But Pompeo’s counterpunching instincts have also placed him at odds with Trump on certain issues—most significantly U.S. relations with Russia. Trump has, against his nature, pulled punch after punch after punch when it comes to Vladimir Putin’s provocations against the United States and aggression in places like Ukraine and Syria. Not Pompeo, who patrolled along the Iron Curtain as an Army cavalry officer at the tail end of the Cold War. “We need to continue to push back against the Russians everywhere we find them,” he said earlier this year.
“What was the penalty to Vladimir Putin for taking one-fifth of a European nation?” Pompeo asked during a speech in Wichita just days before the 2016 election, in reference to Russia’s military intervention in Ukraine. The Obama administration “passed some sanctions. Anybody think that that’s sufficient? … There will be those who say ‘It’s not our problem: Ukraine shmukraine. My children can’t find it on a map.’ Let me assure you that the reordering of Europe is first among the agendas for Vladimir Putin. And that, I have to tell you, is not good for the people of Kansas.”
“I know what our presidential candidate has said. Let me assure you: The attacks on our political system are in fact coming from Vladimir Putin. I have seen the intelligence,” Pompeo continued, in reference to Trump’s denials on the campaign trail of Russian interference in the U.S. election. “This is Vladimir Putin trying to make America look like a third-world country.” (Since he started working for Trump, Pompeo has downplayed these attacks as routine Russian misbehavior; last fall he claimed the U.S. intelligence community had concluded that Russian meddling hadn’t affected the outcome of the presidential race, when it in fact had made no such assessment.)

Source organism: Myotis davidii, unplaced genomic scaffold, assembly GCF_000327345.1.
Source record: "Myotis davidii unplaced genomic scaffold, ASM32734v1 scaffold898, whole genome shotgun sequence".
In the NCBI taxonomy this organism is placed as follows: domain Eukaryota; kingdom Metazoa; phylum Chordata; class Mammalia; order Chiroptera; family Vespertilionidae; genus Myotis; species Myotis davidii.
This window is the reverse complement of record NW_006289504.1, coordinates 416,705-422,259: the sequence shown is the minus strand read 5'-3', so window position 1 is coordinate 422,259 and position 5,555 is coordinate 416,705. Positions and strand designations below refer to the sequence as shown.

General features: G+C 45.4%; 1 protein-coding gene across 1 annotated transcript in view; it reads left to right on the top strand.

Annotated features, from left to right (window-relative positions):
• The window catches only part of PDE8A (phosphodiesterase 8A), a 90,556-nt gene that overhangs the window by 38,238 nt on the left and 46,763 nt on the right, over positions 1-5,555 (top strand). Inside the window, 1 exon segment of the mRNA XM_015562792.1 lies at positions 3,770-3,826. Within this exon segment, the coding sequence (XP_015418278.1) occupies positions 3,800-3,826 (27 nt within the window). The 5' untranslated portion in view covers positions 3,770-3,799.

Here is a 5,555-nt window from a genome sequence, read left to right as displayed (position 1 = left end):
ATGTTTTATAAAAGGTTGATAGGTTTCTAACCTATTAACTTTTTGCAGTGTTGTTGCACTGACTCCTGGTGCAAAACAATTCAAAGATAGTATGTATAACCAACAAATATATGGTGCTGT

Pompeo tends to calibrate his punches based on the nature of the adversary; at times he comes across as something of a low-budget hawk. In discussing how to counter Russia in his Wichita speech, for example, he proposed non-military retaliation such as denying Russians tourist and student visas, providing Ukraine with lethal and non-lethal assistance, and selling Ukraine U.S. natural gas and crude oil so it would be less dependent on Russian energy sources.
In other cases, however, he’s advocated more forceful responses. He once floated the idea of bombing Iran’s nuclear facilities, and his primary argument against the nuclear agreement that the United States brokered in 2015 with Iran and other world powers was that it left the Iranians staggering but still swinging rather than down for the count. The expiration dates for restrictions on Iran’s nuclear activities only temporarily bar Iran from producing nuclear weapons, he asserted, and the economic relief offered in exchange for those restrictions is helping Iran finance terrorism and extend its influence across Iraq, Syria, Yemen, and Lebanon. The Obama administration failed to take “advantage of crushing economic sanctions to end Iran’s nuclear program,” he declared when the deal was struck. “That’s not foreign policy; it’s surrender.”